The appointment of Hilary Mutyambai as the Inspector-General of Police presents a chance for renewal of the agency. Coming simultaneously with the appointment of commissioners to the National Police Service Commission, the public expects drastic changes in management of security matters.
Top on the agenda is the fight against terrorism, which sits perfectly within his purview, with Mr Mutyambai having served as Deputy Director of Counter-Terrorism at the National Intelligence Service (NIS). The country is still reeling from the terrorist attack on Dusit complex in January that left at least 21 dead.
Secondly, the new IG has to redeem the image of the National Police Service, which has persistently featured adversely in the public domain. Police officers are routinely faulted for corruption, extortion, brutality and lethargy. Corruption surveys always rank the service at the top — an ignominious position that undermines public confidence. Yet not all police officers are corrupt, brutal or lethargic. Many are hardworking, committed and upright officers of high integrity. When the occasion demands, the police service has demonstrated superior capability in enforcing law and order.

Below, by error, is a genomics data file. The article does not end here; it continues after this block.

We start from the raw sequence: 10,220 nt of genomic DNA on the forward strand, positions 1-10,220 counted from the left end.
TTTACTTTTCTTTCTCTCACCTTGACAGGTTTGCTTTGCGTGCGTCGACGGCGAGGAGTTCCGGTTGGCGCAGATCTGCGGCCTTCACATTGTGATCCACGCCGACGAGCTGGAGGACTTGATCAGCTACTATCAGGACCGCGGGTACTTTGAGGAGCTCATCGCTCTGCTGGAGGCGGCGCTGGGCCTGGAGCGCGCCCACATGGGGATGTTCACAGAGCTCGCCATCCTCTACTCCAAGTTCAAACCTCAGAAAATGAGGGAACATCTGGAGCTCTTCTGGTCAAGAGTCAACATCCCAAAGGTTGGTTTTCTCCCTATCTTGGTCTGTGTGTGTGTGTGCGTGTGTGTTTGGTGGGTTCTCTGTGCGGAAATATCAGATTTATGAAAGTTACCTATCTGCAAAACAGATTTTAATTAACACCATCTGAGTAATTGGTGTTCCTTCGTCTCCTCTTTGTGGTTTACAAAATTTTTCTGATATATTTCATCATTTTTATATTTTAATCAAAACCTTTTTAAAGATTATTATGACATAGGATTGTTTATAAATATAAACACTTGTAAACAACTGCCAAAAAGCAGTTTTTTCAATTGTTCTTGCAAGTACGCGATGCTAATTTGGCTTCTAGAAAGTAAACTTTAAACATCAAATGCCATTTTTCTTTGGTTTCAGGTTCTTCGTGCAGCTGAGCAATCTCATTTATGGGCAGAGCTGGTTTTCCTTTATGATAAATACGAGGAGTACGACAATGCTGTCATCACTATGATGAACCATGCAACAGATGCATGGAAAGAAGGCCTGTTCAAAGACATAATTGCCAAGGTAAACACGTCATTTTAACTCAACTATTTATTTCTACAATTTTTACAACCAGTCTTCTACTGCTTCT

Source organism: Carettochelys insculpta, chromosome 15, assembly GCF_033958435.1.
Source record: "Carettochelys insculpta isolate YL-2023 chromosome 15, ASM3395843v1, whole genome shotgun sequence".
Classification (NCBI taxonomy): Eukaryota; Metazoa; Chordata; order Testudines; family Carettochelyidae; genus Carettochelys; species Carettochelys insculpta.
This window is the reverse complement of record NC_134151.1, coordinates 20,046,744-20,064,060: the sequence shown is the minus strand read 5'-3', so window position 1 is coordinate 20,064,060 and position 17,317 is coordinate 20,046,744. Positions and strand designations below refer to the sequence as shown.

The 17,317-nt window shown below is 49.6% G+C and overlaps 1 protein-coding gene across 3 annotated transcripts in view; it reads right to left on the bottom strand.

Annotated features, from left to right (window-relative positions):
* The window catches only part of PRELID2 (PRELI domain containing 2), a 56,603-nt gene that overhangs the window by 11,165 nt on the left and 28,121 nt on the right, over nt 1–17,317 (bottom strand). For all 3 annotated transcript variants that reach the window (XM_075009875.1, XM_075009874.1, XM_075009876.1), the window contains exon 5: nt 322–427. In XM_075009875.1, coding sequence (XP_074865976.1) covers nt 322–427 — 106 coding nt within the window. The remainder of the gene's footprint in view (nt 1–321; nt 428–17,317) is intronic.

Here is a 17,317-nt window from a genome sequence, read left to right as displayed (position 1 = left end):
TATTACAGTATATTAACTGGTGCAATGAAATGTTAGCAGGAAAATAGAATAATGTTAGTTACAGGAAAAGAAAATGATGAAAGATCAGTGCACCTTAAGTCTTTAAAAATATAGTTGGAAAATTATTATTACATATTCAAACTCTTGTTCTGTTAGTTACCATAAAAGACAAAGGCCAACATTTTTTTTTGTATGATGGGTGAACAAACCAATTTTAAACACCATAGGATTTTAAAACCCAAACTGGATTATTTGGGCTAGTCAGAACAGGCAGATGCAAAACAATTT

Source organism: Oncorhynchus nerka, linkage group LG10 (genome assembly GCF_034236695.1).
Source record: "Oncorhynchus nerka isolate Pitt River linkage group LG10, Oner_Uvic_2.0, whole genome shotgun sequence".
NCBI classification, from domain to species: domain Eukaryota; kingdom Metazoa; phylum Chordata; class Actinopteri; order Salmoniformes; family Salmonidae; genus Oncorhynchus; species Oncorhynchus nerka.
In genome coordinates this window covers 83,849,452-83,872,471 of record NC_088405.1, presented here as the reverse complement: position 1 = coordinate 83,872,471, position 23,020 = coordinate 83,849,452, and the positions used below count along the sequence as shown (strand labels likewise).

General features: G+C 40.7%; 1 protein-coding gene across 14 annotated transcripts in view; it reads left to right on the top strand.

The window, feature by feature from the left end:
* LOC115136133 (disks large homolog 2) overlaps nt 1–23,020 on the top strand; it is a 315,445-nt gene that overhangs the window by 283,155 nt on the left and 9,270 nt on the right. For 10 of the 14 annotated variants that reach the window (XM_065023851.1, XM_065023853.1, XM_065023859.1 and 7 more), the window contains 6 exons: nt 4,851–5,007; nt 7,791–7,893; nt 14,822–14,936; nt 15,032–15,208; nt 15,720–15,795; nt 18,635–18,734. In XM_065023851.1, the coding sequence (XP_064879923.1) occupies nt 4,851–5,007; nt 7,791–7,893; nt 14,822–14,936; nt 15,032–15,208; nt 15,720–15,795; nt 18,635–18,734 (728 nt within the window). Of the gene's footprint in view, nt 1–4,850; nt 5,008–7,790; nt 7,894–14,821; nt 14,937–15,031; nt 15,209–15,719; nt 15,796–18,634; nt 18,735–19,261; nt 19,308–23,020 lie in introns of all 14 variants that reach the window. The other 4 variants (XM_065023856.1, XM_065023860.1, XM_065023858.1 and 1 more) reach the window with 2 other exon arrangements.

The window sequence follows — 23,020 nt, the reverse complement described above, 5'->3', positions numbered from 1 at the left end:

Thirdly, he must progress reforms in the service. For a long time, the government has talked of undertaking drastic reforms to give the service sheen. But the reforms move in fits and starts. At one time, there is sense of urgency and a few things are done but, quickly, the agency reverts to the old bad ways.
Mr Mutyambai and the new commissioners must focus attention on professional reorientation of the NPS. Training, changing work ethics and attitude is vital. When the Constitution renamed the agency to drop the “police force” reference, the intention was to humanise and make NPS a friendly and pro-people unit.
It can be recalled that, soon after the 2010 Constitution came into force, all senior police officers were subjected to fresh vetting to determine their suitability to continue in service. That created hope that, with properly vetted and suitable officers, the police service was destined for greater things. But that was not to be.
The new IG must reignite that fire. He must carry out a thorough shake-up in terms of operations, deployment and performance. Officers must be properly equipped to enable them to perform.
Fourthly, the new IG must deal with the welfare matters that undermine the performance of police officers. On this front, the controversy of the police housing scheme must be resolved. The accent is that the officers deserve proper accommodation.
Once approved by Parliament and finally appointed, the new police chief must roll out changes that can transform the service in a remarkable way.